Straight-Party Voting Choice at Risk of Elimination
During a late-night session, the House and Senate passed Senate Bill 13, which would eliminate the straight-party voting option on Michigan’s ballots. This bill has been particularly controversial, as the elimination of straight-ticket voting has been passed twice in Michigan’s history, and both times been repealed through voter referendum. In order to prevent voters from repealing this bill, House Republicans attached an appropriation of $5 million, making it referendum-proof.
The House Elections Committee heard several hours of testimony from county clerks, election experts, seniors and disabled individuals who predicted that this bill would increase the amount of time voters would spend voting, lead to longer lines at polling locations and cost the state more money to administer elections. Michigan already ranks sixth in the country for longest lines at the polls, averaging a 22-minute wait time. It is disheartening that some of my colleagues are attempting to make voting, the most fundamental right of our democracy, more difficult.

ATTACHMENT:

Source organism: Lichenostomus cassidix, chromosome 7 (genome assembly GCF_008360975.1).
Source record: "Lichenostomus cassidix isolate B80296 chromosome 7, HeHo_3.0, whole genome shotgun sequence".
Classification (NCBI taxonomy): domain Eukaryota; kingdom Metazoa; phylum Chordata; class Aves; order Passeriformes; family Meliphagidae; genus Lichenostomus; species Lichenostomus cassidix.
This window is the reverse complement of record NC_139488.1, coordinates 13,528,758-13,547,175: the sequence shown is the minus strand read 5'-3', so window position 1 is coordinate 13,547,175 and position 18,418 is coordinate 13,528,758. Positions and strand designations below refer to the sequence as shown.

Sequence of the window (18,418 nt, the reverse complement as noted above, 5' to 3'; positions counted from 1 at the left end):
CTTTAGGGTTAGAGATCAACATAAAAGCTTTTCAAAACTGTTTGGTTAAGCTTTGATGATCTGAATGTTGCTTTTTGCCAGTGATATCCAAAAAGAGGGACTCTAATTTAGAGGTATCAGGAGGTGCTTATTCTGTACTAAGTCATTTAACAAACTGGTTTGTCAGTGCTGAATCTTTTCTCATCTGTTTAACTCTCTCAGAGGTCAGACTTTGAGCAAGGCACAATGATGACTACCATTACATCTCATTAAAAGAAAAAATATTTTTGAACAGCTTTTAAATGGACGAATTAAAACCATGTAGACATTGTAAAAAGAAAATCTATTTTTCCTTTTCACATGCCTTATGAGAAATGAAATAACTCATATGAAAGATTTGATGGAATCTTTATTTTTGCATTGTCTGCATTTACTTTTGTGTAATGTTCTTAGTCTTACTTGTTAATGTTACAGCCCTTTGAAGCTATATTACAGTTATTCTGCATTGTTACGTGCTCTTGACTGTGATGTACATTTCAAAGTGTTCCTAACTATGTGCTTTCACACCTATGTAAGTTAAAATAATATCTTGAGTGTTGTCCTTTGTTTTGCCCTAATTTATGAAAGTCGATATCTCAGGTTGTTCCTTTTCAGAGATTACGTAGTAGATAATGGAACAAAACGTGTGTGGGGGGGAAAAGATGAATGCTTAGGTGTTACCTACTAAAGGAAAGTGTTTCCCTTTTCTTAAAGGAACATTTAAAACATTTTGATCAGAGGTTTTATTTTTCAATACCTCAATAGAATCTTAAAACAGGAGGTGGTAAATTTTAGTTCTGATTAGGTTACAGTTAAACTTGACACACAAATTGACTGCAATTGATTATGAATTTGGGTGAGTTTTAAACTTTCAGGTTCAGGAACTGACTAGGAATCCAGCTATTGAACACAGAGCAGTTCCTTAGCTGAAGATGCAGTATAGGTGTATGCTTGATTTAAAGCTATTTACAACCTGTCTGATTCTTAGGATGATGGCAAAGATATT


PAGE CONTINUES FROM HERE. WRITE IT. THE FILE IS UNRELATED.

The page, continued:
The bill now goes to Gov. Rick Snyder’s desk for signing. I am hopeful the governor will stand with Michigan’s voters and choose not to sign away our right to choose straight party voting.